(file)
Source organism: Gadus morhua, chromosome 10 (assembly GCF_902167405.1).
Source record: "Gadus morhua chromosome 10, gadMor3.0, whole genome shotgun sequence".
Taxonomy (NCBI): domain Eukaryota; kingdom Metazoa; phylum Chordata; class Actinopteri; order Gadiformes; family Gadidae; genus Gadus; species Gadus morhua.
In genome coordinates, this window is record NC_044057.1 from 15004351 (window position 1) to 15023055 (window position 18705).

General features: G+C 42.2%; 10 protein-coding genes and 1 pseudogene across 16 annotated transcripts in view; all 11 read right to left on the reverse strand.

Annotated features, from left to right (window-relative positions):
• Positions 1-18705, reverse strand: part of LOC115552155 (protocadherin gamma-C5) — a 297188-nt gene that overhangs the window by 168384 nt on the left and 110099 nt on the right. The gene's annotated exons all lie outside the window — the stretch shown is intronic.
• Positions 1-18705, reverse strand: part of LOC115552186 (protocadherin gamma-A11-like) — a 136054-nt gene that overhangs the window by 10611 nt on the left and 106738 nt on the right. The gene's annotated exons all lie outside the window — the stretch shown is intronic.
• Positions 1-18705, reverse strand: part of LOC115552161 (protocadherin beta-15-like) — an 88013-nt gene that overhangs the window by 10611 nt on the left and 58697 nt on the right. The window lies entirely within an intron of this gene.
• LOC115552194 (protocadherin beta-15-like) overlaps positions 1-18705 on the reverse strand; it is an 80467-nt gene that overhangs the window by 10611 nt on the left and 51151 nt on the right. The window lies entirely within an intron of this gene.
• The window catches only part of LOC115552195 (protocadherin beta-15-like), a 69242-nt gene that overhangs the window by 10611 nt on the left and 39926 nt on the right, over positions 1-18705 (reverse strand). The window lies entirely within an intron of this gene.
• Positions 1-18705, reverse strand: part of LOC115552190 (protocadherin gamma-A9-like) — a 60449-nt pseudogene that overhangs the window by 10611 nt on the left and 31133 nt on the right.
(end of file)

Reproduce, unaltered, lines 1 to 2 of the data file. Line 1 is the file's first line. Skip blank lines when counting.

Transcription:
Source organism: Gadus morhua, chromosome 10 (assembly GCF_902167405.1).
Source record: "Gadus morhua chromosome 10, gadMor3.0, whole genome shotgun sequence".